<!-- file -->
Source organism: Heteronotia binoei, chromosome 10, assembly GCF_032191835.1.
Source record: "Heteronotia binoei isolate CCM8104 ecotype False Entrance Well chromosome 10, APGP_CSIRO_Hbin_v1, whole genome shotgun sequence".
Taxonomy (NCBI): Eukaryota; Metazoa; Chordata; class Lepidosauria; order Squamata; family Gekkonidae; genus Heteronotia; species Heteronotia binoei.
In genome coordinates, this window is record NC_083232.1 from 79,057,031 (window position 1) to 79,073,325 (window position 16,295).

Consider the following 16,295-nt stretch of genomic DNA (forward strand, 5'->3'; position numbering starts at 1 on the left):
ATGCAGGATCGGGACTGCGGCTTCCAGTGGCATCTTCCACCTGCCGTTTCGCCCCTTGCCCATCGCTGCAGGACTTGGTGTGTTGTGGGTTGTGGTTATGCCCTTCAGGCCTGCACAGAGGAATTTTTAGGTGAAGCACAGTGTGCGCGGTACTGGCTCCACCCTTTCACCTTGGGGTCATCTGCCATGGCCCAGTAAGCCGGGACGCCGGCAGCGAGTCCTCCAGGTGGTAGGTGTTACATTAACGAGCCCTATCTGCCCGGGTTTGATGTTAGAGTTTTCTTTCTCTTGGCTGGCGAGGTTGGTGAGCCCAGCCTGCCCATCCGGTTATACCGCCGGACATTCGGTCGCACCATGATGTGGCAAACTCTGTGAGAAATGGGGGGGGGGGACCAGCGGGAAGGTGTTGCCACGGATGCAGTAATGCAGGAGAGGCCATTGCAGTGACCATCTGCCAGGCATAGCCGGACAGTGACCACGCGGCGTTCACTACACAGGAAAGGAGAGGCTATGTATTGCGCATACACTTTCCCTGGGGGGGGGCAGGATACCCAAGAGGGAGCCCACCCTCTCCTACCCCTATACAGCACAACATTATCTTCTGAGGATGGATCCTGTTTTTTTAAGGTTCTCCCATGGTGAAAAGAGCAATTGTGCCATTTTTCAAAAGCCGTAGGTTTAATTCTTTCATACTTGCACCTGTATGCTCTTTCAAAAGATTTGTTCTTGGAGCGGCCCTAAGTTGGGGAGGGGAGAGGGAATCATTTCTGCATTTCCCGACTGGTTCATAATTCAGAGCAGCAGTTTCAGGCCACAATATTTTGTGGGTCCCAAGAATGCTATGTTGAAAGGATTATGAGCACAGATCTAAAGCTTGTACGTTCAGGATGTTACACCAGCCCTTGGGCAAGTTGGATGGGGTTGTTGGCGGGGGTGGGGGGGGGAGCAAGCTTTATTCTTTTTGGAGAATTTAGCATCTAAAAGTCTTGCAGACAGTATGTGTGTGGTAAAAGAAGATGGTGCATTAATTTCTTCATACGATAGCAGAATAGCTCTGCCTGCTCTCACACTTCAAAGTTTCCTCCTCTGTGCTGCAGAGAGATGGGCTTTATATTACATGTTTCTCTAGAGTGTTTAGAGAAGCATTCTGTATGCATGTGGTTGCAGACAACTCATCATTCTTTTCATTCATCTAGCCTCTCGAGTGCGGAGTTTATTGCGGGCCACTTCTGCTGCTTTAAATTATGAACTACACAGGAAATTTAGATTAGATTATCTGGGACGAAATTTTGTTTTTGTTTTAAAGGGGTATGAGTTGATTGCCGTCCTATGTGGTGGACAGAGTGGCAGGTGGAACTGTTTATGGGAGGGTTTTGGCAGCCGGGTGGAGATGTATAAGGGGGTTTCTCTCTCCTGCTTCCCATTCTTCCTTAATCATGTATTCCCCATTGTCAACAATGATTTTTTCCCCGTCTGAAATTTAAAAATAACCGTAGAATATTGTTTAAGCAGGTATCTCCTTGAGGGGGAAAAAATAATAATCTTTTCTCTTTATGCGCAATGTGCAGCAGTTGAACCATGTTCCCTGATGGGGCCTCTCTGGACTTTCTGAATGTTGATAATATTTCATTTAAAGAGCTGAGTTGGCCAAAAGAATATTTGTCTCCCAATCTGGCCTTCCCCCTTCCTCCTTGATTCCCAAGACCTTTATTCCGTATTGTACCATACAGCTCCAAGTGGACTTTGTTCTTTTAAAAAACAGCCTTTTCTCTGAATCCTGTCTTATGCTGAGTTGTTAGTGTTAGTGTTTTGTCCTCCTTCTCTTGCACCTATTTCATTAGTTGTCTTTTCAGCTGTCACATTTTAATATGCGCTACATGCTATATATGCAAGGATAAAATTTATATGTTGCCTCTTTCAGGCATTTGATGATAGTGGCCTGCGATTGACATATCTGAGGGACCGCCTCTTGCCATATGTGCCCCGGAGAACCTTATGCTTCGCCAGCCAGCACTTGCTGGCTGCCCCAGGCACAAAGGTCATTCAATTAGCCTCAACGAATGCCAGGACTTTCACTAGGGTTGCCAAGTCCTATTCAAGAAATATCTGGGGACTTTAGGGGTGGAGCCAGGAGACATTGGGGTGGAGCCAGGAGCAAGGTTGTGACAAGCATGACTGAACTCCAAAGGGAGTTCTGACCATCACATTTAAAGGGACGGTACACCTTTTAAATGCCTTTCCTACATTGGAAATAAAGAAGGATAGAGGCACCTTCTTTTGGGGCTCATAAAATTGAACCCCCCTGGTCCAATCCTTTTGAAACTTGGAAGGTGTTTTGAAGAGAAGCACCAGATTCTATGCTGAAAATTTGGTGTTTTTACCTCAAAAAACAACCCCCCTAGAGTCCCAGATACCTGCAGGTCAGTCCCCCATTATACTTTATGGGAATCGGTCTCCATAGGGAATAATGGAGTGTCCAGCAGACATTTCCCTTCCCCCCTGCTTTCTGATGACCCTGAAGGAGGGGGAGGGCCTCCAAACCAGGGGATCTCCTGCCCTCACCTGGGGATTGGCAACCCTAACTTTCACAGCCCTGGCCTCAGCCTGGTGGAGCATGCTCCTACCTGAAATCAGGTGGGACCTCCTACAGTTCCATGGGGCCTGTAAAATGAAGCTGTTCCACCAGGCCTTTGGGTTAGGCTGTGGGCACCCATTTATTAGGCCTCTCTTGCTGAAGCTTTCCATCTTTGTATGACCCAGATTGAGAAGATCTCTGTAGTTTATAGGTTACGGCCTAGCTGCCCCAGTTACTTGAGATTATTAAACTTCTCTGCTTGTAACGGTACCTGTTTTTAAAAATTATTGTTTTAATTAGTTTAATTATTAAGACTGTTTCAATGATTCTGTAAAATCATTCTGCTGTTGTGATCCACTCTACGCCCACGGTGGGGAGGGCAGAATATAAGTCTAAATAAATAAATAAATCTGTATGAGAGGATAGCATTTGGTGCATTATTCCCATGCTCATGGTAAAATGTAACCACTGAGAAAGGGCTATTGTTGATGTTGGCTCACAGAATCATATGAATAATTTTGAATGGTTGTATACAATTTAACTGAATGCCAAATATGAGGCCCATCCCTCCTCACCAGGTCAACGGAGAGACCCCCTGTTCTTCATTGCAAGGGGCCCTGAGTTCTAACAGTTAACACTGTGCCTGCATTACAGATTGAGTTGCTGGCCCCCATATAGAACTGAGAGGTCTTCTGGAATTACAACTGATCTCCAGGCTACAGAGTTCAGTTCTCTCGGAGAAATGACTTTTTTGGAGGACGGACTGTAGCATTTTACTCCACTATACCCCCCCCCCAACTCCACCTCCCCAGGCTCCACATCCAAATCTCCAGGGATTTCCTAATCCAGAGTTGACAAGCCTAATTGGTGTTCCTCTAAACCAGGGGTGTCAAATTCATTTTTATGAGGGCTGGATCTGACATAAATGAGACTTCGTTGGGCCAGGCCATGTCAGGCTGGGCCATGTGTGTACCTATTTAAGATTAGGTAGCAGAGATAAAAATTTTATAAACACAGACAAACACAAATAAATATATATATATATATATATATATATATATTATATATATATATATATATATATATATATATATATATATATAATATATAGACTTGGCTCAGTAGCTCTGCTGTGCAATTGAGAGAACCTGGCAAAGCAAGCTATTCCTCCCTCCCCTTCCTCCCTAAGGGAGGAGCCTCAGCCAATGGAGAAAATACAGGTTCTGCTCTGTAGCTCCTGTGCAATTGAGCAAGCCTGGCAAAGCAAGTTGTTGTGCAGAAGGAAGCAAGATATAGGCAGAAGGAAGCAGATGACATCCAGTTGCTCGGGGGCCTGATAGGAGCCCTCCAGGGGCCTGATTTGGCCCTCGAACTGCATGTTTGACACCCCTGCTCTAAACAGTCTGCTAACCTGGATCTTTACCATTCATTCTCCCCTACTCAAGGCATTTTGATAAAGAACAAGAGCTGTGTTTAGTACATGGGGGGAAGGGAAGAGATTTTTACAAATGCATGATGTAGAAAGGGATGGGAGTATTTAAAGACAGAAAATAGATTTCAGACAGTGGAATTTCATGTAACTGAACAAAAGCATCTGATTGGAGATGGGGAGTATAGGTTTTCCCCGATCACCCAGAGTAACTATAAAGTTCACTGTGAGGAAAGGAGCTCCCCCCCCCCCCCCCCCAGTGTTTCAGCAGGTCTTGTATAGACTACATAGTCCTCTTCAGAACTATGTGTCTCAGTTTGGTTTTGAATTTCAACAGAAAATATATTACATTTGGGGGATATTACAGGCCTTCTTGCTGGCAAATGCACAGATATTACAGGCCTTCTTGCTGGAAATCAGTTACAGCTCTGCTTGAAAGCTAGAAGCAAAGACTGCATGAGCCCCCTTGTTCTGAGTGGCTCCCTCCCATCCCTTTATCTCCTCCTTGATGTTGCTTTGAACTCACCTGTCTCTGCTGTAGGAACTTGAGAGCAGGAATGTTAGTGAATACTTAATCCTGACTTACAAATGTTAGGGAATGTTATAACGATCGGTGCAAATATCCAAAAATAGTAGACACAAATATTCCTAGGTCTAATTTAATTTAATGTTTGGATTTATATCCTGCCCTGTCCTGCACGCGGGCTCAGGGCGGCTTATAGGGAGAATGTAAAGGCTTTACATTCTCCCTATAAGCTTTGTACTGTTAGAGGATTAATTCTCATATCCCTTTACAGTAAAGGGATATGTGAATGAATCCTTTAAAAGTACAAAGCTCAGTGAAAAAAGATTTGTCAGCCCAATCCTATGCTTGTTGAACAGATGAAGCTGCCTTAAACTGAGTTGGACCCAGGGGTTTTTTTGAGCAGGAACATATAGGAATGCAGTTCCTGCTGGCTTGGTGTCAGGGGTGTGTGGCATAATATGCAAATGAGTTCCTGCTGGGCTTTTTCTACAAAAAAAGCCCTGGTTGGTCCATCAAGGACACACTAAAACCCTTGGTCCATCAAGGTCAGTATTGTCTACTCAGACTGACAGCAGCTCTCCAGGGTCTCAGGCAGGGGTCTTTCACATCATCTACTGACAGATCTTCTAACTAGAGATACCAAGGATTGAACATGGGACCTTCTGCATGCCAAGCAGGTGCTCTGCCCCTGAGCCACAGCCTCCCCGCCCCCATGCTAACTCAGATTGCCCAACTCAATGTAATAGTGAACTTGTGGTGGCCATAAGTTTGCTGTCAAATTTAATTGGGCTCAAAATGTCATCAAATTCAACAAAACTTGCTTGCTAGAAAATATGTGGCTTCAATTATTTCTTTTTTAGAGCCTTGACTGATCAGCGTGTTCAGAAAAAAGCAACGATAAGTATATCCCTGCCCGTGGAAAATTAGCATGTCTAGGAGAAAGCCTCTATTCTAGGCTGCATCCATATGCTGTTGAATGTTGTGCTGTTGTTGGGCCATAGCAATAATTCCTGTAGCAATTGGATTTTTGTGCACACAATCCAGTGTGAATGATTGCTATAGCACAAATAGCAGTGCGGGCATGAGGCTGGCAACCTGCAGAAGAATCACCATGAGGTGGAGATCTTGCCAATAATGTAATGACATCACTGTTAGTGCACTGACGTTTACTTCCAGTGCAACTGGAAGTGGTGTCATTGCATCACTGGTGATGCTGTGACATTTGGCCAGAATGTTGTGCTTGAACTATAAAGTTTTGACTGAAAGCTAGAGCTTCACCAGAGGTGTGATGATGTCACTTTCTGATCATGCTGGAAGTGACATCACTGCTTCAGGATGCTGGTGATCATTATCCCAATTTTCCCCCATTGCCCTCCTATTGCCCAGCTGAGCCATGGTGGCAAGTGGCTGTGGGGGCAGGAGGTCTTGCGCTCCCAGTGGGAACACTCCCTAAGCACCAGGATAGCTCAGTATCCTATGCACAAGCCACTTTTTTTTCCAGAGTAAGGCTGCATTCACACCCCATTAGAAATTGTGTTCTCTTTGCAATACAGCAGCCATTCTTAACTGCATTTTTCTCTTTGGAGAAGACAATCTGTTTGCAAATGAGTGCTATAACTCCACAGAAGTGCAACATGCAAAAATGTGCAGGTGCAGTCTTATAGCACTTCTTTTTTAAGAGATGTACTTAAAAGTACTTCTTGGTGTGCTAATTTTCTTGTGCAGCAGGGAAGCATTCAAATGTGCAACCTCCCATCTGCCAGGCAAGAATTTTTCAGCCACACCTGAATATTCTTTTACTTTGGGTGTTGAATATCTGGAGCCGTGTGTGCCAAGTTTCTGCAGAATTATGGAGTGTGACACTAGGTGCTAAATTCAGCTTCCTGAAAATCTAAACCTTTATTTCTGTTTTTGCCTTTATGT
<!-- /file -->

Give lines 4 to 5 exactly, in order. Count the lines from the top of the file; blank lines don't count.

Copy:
In genome coordinates, this window is record NC_083232.1 from 79,057,031 (window position 1) to 79,073,325 (window position 16,295).

Consider the following 16,295-nt stretch of genomic DNA (forward strand, 5'->3'; position numbering starts at 1 on the left):